... appealing ... Mr. Bate’s radical focus is less political than literary. He illuminates Wordsworth’s poetic originality ... Mr. Bate clarifies some of the ways—multifarious, incongruous—in which Wordsworth marshals various voices to forge the complex tone of The Prelude ... Mr. Bate sees the 1805 version of The Prelude, as I do, as the zenith of Wordsworth’s art. But with a charming forthrightness rare in academic biographers (he’s an Oxford don), he goes a step further ... Given this conviction, Mr. Bate was probably wise to offer readers a mere 'lightning sketch' of Wordsworth’s final decades. But it’s as though Wordsworth’s creative enervation saps Mr. Bate’s own analytical powers; the book’s final 150 pages, encompassing more than half of Wordsworth’s life, feel piecemeal and perfunctory. And the book’s subtitle—'The Poet Who Changed the World'—feels unearned; there’s no adequate discussion of Wordsworth’s ramifying influence down the ages.
I’m not sure that Jonathan Bate’s biography, Radical Wordsworth: The Poet Who Changed the World, offers much that’s new ... after the first few chapters Bate’s commentary is a pretty tepid affair ... reading Bate’s book alongside Stephen Gill’s newly revised William Wordsworth: A Life, I felt much more excited by the latter.
In his marvellous new biography of Wordsworth, it’s as if Jonathan Bate has inhaled the very air these two young men [Wordsworth and Coleridge] breathed; there is a giddiness here—a passionate enthusiasm—that’s all too rare in books about poets, particularly those who, having failed to die young, grew stodgy in later life ... This is a narrative that celebrates the fact that our lives are marked by turning points ... There are a few inconsequential (if delightful) details ... After I finished his inspiriting, fleet-footed book, in which he embroiders together life, poetry and landscape with such dexterity, I pulled down my old university copy from the shelf. It might have been a bag of pasta, so greedily did I fall on it.
As when a conservator carefully swabs away from an oil painting the crusty accretions and gunk of ages to reveal shining colours and unexpected detail—so Jonathan Bate sets about the youthful Wordsworth, and shows us, page by page, just how world-changing he really was ... Bate is rigorous in restoring women to their full role in the times, as poets, novelists, artists and influencers, as well as lovers and helpmeets ... With wonderful elan, close reading and detective work, Bate blows the chalk-dust away from ['Tintern Abbey'] and presents it anew. It shines with edginess ... Bate’s book is thrilling on Wordsworth’s times and contemporaries.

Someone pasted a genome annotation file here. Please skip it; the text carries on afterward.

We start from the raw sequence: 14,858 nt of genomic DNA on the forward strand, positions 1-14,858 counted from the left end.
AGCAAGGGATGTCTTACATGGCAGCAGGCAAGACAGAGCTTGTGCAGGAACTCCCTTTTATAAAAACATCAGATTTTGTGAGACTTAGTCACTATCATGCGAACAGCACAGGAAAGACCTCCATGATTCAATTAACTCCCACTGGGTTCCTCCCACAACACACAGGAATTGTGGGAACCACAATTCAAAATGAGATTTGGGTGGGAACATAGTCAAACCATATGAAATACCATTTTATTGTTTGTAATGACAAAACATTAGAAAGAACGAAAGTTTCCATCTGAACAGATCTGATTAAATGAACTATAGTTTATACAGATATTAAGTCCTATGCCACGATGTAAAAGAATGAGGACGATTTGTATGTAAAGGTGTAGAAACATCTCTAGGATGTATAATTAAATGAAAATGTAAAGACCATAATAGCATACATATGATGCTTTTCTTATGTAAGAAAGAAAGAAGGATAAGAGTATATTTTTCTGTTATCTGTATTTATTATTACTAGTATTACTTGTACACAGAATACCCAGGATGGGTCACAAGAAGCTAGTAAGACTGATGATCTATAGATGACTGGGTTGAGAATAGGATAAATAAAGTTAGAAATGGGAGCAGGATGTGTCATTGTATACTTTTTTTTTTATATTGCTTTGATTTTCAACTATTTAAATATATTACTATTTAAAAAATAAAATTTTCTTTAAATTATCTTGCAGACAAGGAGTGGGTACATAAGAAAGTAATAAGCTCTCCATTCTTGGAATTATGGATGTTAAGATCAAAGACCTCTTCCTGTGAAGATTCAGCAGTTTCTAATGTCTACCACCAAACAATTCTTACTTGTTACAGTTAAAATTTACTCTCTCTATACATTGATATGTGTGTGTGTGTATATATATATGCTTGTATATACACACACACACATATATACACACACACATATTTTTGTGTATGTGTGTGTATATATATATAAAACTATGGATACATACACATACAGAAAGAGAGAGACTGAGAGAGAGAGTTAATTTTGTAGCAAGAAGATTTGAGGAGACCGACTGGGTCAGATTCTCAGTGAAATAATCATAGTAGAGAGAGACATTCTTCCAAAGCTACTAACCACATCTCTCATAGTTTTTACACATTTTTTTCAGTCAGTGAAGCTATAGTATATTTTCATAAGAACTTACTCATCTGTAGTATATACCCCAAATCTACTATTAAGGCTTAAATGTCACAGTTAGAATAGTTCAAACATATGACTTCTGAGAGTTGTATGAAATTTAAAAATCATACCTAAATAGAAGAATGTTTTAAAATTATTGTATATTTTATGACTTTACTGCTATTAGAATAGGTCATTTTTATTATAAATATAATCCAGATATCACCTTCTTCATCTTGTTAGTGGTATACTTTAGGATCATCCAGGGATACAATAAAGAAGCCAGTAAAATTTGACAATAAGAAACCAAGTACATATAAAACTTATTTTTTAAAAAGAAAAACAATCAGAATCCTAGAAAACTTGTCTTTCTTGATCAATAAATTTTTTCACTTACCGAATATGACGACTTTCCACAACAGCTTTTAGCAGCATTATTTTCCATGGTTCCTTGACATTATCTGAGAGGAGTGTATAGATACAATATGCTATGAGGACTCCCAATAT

Bate is a supremely capable guide, steeped in the poet’s work and milieu ... Radical Wordsworth...deserves to take its place as the finest modern introduction to his work, life and impact ... Bate delivers not a long-distance trudge of the kind the poet loved (Thomas De Quincey, his disciple, worked out that Wordsworth’s rambles covered 175,000 miles) but a collage of crisply written, intensively researched scenes, 'fragmentary, momentary, selective.'
... a colourfully written celebration...of Wordsworth’s ‘radical alternative religion of nature’. It does not pretend to offer any discoveries ... The...writing has a consciously old-fashioned quality, I think, not at all unattractive but rather like the sort of thing members of the Wordsworth Society used to say to one another in the later part of the 19th century ... Wordsworth’s contribution to environmental thinking was no doubt profound, and Bate’s reverence is heartfelt, but you do get glimpses of different aspects to his genius ... Bate observes on several occasions that Wordsworth’s poetry is often filled with elegiac feeling, and in his depiction of childhood experience he is moved no less by emotions of abandonment, isolation and loss.
This excellent, intellectually rousing book is about the young poet. This is Wordsworth the dreamy, serious radical glimpsed flying across frozen lakes on his skates, or marvelling at revolutionary Paris, or falling in love ... Coleridge brightens every page he bounces on to ... We catch charming glimpses of the friendship. Wordsworth striding into Coleridge’s cottage and...laughing at Coleridge’s jokes and showing him off to new admirers ... The radicalism most interesting to modern readers is Wordsworth’s pioneering exploration of the self—Bate makes repeated comparisons to Freud.
Bracingly candid about the superiority of Wordsworth’s early output to his later work ... Appealingly conveying his own love of and frustrations with Wordsworth, Bate demonstrates in his delightful volume how, flaws and all, the poet 'made a difference' in the way future generations would think and feel.